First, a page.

Mendelssohn Union Annual Concert: 12th

Event Information

Irving Hall

William Berge

Price: $1

Event Type:
Choral, Orchestral

Record Information


Last Updated:
9 February 2013

Performance Date(s) and Time(s)

14 Jun 1866, 8:00 PM

Program Details

William Berge, director of Mendelssohn Union

Wallace: Lurline, selections (first time heard with orchestra, per NYT)

Performers and/or Works Performed

Composer(s): Wallace
Composer(s): Mendelssohn-Bartholdy
aka Fantaisie sur Lucia di Lammermoor, souvenir de Donizetti, op. 33
Composer(s): Vieuxtemps


Advertisement: New York Herald, 09 June 1866, 7.
Announcement: New York Herald, 10 June 1866, 5.
Announcement: New York Herald, 11 June 1866, 5.

“The last season concert of the Mendelssohn Union with Thomas’ orchestra assisting, will come off at Irving Hall on Thursday next, June 14.  The ever welcome Lurline and Athalie will be the principal features in the bill.”

Review: New York Herald, 16 June 1866, 5.

“A most formidable bill, consisting of the principal gems of Athalie and Lurline, was offered by this society at Irving Hall on Thursday evening.  The audience was very large and the chorus and orchestra numbered one hundred and thirty artists.  Mr. William Berge acted as conductor.  It was very injudicious to present such an interminable programme so late in the season, especially as the soprano and alto solos in Athalie succeeding the opening chorus, ‘Heaven and the Earth Display,’ might have been conveniently left out.  There is much in Athalie that possesses no Mendelssohnian traits, and in a concert all redundancies should be erased.  The overture received little color from the orchestra, but was rendered in a spiritless, mechanical style.  Now and then would surge up little passionate outbursts of the strings, as it were complaining of the preponderance of the brass instruments. The opening chorus was full of martial fire, and the occasional trumpet blast in it seemed to call together the tribes to resist the usurping murderess, Athalia. The soprano solos sung by Miss Simms were good, but the alto, Miss Mayer, was weak and ineffective. Miss Simms has a clear, fresh, young voice, which, with cultivation, dramatic power and abandon, might successfully essay the most difficult rôles in oratorio. Mr. Tolmin’s harp accompaniment to some of her solos formed a light and graceful wreath of arpeggios around them. The choruses were not well balanced, as the altos were completely overshadowed by the other voices. The second chorus was spoiled by being taken too slow. It became tedious, and dragged considerably towards the end. It would be much better to cut down such choruses in the concert hall rather than to give them complete. The wail of the faithful Israelites lamenting the impiety and scorn of the worshippers of Baal is a genuine outpouring of anguish and supplication. The War March of the Priests was the best rendered piece in the entire work. It has the ring of true warlike spirit about it, and the orchestra seemed to feel it. The second part of the concert (Lurline) opened with the dashing spirited chorus of the naiads and elves of the Rhine, ‘Sail on! Sail on!’ Then followed the female chorus, ‘From the Palace of Crystal,’ which received an enthusiastic encore; the beautiful ‘Ave Maria;’ the Hunting Chorus, that seems to carry the hearer along through woodland and dell with the hounds and quarry; and the finale to the second act, where Lurline implores forgiveness from Rhineberg for her lover, one of the most dramatic scenes we have in any English opera. They were all generally well sung, but the orchestra was too strong throughout. The Ave Maria sung by Rudolf’s comrades over his supposed grave beneath the fatal Loreleiberg would have been much improved if the chorus or orchestra had attended a little more to expression, or felt what the composer and occasion required. Such a work as Lurline placed on the Metropolitan stage with good painstaking artists, a large, well trained chorus and orchestra, good scenery, and, above all, a capable conductor, would have a longer and more successful run than a dozen such as the Rose of Castile or the Bohemian Girl. Wallace appeals more directly to the heart than to the musical knowledge of an audience, while Balfe seeks to parade his little patchwork stock of scherzo, fioriturá and other nonsense on every occasion. Such fantasies in the Italian opera are not only legitimate but necessary; but they are perfectly inadmissible in the English opera.”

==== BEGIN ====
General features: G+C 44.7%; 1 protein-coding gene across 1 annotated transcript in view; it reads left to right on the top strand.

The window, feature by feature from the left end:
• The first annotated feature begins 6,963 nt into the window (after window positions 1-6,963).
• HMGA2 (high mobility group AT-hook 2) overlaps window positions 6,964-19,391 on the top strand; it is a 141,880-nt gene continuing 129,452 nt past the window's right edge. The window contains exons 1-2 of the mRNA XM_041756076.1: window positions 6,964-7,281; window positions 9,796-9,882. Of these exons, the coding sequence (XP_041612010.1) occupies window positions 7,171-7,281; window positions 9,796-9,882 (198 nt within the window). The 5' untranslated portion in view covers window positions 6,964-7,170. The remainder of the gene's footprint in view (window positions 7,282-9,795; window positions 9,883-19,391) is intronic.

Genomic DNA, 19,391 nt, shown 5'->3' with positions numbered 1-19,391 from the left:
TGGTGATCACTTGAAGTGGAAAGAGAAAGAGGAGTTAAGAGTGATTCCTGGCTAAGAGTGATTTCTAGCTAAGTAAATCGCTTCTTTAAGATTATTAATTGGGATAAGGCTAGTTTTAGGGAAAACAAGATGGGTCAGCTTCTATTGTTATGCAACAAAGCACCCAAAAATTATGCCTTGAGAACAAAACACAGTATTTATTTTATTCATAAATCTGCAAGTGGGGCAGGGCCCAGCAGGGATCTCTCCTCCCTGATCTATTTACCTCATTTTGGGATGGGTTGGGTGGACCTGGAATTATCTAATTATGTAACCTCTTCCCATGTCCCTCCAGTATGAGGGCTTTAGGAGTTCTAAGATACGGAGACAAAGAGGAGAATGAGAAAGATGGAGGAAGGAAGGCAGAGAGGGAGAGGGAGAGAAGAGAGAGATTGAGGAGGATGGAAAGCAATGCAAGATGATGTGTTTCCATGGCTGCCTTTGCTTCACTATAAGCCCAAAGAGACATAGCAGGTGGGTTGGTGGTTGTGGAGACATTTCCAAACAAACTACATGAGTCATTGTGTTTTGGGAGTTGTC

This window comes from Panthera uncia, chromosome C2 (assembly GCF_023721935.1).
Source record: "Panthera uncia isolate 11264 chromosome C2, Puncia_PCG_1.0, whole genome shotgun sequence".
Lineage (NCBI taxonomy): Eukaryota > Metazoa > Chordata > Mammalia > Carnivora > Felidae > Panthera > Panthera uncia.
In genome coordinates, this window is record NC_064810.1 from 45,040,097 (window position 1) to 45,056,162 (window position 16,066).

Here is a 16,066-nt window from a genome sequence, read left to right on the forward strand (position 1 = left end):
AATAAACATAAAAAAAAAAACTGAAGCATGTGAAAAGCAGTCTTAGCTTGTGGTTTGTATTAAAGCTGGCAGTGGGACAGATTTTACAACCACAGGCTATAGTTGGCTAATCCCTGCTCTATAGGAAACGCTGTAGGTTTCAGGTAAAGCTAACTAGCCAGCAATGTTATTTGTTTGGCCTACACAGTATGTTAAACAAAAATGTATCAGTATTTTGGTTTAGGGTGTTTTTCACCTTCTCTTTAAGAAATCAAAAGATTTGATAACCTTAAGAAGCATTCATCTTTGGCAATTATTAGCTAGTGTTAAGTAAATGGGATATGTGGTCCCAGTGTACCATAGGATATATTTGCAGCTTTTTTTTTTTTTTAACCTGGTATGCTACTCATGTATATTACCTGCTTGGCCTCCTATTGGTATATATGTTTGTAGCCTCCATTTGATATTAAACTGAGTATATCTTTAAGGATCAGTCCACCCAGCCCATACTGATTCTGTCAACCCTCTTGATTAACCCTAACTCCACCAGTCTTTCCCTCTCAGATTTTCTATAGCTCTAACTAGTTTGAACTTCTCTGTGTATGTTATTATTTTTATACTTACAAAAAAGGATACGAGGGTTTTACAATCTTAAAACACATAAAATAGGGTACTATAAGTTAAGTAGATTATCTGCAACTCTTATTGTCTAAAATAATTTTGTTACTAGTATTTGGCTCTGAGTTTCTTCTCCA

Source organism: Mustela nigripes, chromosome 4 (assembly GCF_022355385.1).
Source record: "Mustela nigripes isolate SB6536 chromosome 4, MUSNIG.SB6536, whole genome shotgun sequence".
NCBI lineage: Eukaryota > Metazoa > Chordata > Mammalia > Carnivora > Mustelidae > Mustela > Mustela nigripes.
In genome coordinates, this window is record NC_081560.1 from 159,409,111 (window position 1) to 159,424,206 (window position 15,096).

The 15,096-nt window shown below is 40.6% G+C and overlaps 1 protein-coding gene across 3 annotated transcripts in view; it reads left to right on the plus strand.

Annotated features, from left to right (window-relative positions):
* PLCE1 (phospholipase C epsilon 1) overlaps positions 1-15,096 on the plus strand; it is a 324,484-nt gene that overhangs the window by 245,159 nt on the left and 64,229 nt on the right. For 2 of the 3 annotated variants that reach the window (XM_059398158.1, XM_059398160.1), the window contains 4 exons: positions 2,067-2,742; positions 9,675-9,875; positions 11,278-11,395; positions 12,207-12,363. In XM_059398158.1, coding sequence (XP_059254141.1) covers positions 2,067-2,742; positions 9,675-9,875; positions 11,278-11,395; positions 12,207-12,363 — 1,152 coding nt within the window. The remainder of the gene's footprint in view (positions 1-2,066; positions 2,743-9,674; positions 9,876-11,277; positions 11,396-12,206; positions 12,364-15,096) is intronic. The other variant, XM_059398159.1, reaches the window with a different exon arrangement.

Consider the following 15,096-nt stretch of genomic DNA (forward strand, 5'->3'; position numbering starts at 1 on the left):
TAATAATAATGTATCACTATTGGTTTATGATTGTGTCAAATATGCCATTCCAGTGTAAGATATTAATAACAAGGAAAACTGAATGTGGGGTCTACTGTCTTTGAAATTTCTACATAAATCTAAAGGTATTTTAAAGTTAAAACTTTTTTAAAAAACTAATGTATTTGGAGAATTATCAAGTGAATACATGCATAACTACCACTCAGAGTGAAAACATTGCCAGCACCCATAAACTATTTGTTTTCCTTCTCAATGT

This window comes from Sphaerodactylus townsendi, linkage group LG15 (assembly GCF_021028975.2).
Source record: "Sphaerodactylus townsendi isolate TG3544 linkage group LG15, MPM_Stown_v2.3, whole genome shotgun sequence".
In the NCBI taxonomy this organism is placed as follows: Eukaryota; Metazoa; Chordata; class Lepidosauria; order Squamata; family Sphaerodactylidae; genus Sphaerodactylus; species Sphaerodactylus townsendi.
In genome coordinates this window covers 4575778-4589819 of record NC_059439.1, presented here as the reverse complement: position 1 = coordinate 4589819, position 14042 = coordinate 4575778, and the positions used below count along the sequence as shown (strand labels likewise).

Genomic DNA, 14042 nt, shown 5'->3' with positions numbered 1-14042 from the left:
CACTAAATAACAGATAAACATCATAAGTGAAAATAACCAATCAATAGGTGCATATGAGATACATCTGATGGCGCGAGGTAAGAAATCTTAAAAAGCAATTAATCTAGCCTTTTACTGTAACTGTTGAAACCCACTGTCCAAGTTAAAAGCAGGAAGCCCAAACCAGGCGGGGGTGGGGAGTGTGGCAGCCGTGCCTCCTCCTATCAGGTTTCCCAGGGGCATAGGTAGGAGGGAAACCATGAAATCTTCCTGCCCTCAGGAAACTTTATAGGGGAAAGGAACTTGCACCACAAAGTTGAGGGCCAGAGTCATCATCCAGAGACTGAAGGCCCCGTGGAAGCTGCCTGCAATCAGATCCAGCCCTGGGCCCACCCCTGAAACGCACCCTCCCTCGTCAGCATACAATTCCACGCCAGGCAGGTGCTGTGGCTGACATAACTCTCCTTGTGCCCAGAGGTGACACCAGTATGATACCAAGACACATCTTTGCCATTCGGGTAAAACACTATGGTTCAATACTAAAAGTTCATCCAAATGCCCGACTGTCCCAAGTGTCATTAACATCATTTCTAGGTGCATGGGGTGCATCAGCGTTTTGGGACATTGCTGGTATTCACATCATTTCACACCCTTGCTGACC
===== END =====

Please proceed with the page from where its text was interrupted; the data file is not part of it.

Review: New-York Times, 25 June 1866, 4.

          “The Mendelssohn Union, under De Berge, gave its closing concert at Irving Hall with great éclat. Mr. Theodore Thomas’ orchestra assisted in interpreting Mendelssohn's ‘Athalie,’ and part of Wallace’s ‘Lurline.’It was the first time the latter work, with its rich instrumentation, has been heard with orchestra.

          The house was crowded with an appreciative audience, which is always inspiring to artists, and not less so to the amateurs who came together on this occasion.  The choruses were very well sung, two of which received hearty encores. The solos were satisfactory. Mr. Theodore Thomas received quite an ovation after playing a solo on themes from ‘Lucia.’ With rare good sense he declined to repeat his morceau, although recalled four times.  He played with exquisite taste and delicacy on this occasion.”